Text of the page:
Fair is probably the most obvious. At a basic level it means providing all (not just two) sides and individuals involved in the story an opportunity to be heard. For me though it also means going above and beyond to add context to our stories. When you’re putting together stories you are anticipating what answers may be. If you don’t receive those answers from those involved it’s still important to include and explore them in stories.

Being responsible means being honest with your users. Telling them when you get something wrong, when you don’t know something, when you couldn’t get answers, etc. Be transparent and let them into the storytelling process. If you receive information after the story airs that changes what the story was about, share that with your users and engage in the debate. As journalists we have a responsibility to inform our communities. Don’t hold back because of sweeps, competition or pride.

The old adage, “treat people how you would like to be treated,” has taken me far. That doesn’t mean I back down when there are complaints or pressure from powerful agencies or leaders. It does mean that I always encourage and welcome a conversation about the stories I produce. It means I reach out to individuals named in the story, even if a public information officer has asked me not to. I my team to do the same because I know I would want the same if my name was being mentioned in a story. 

Being ethical has not always been the easy choice. It’s also not always made me a lot of friends. But, when I have been faced with tough decisions or questioned for the ones I have made, I have been able to defend and standby my choices because I made them based off of ethical guidelines I believe in.

So, as the Society of Professional Journalists celebrates Ethics week, I encourage you to revisit your ethics, read our Code of Ethics and develop a set of guidelines you can defend.

If you’re an ethical and responsible journalist, more tips will come your way, you’ll produce better stories and you’ll be rewarded with opportunities. 


Lynn Walsh is the president of the Society of Professional Journalists.

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Broadway’s Latest Star: SPJ’s Code of Ethics

SPJ’s Ethics Week takes over Times Square in New York City on Monday, April 24.

After endorsing an ethical code for almost a century, SPJ’s Code of Ethics finally gets its time in the spotlight.


The Society of Professional Journalists works every day to improve and protect journalism through its advocacy and education efforts. A big part of that work centers on SPJ’s Code of Ethics, which outlines what the profession views as ethical and responsible journalism.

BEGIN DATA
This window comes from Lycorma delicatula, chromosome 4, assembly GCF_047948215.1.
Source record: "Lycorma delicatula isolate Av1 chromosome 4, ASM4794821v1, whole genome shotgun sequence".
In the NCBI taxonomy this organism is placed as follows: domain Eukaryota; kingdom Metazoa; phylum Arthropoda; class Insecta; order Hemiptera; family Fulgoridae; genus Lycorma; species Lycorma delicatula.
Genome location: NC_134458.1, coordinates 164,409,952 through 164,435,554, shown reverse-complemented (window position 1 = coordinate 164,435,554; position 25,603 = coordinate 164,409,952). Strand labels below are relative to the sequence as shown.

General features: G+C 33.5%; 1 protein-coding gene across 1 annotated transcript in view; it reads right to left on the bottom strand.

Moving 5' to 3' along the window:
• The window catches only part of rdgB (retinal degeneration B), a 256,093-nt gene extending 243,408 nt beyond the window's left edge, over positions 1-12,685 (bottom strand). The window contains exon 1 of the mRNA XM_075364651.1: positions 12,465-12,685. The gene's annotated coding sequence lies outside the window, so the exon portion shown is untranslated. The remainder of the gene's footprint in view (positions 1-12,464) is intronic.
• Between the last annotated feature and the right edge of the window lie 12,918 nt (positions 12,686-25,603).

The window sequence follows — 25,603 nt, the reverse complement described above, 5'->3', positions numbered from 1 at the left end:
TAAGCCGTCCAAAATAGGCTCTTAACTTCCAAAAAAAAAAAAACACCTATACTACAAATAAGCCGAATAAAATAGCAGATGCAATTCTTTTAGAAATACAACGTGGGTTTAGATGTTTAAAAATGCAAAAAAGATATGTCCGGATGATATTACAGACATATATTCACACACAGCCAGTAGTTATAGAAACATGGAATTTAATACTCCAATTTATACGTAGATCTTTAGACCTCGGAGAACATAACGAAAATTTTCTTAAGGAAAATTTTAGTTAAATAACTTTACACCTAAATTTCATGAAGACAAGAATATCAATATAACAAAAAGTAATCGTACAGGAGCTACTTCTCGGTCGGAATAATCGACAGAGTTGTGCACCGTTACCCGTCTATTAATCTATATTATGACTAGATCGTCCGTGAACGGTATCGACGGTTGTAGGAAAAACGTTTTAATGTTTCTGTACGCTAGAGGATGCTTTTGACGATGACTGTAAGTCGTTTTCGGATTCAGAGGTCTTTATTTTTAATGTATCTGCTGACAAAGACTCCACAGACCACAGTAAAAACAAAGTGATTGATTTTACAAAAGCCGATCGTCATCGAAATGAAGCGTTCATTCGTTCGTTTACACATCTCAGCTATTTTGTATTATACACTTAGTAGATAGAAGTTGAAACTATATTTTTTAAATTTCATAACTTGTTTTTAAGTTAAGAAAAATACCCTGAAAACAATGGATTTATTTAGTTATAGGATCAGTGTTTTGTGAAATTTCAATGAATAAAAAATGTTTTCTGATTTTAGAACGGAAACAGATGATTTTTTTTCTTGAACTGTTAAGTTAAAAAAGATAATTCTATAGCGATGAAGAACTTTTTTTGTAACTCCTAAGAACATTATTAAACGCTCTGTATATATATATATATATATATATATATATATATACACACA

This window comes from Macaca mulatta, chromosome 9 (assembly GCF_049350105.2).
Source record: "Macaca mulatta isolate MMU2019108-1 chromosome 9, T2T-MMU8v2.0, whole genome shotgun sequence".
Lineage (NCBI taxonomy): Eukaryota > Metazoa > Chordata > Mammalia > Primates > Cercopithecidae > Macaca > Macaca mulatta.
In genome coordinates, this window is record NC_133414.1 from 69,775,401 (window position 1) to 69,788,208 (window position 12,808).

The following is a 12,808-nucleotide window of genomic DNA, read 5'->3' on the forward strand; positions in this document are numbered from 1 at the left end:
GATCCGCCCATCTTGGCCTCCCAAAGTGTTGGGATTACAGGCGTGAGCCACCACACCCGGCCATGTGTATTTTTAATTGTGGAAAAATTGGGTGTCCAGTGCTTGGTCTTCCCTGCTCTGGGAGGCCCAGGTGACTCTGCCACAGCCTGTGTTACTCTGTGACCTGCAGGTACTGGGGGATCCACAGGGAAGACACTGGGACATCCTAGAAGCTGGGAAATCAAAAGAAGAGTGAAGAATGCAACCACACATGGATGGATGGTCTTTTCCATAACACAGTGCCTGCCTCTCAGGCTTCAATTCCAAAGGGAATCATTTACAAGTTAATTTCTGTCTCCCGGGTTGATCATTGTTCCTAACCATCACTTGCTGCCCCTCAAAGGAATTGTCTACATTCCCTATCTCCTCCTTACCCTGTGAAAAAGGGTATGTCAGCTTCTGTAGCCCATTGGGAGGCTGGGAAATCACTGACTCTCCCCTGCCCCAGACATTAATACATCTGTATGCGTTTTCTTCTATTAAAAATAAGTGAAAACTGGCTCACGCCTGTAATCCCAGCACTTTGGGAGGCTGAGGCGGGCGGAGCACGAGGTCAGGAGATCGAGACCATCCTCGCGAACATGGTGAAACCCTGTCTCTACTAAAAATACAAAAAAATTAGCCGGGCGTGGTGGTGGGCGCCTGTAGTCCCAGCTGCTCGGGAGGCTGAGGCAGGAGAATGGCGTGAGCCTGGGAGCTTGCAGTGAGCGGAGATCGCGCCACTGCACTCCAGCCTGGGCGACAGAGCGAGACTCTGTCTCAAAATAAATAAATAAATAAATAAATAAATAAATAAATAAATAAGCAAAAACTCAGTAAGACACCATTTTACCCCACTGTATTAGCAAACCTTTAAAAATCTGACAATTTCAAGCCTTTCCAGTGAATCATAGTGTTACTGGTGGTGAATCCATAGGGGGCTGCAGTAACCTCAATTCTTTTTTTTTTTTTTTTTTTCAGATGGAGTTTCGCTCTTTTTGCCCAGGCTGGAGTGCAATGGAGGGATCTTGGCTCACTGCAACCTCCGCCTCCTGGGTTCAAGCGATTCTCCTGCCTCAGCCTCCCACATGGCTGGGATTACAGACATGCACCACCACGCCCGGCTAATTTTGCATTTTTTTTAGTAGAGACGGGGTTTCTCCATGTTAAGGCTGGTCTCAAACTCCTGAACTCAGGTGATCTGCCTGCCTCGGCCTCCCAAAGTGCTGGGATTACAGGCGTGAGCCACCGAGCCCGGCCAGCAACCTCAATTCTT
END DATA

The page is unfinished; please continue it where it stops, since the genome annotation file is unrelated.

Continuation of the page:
As the President of the United States continues to attack the press and people’s trust in the information it provides continues to wane, SPJ wanted to do something BIG to launch its annual Ethics Week, which runs from April 24 to 28.

Nothing is bigger than New York City’s Times Square. Also, no lights shine brighter than those along Broadway.

So, the SPJ Code of Ethics and its messages are being displayed this week on nearly 7,724 square feet of digital billboard space in Times Square in New York City. The billboards sit at the intersection of 43rd Street and Seventh Avenue and soar hundreds of feet into the air.

The images will periodically pop up on the billboards throughout Ethics Week. In addition to promoting the tenets of the SPJ Code of Ethics, the billboards promote the Ethics Week hashtag #PressForEthics.

The hashtag works on several levels. The press is encouraging and advocating the use of SPJ’s Code of Ethics. The press is standing by ethical journalism. Additionally, the hashtag encourages the public to call for responsible and ethical journalism.

One of the main goals of SPJ and its ethics committee is to bridge the gap between journalists and the public. The hashtag #PressForEthics creates an opportunity for people to engage with journalists, discuss issues and build relationships.

The billboards shining bright over Times Square is just the first big surprise for Ethics Week. Stay tuned to this blog and SPJ’s Twitter and Facebook accounts for more.


Andrew M. Seaman is the chair of the Society of Professional Journalists’ ethics committee.

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Lessons From Flynn’s Downfall

President Barack Obama departs the White House briefing room after a statement, Oct. 16, 2013. (Official White House Photo by David Lienemann)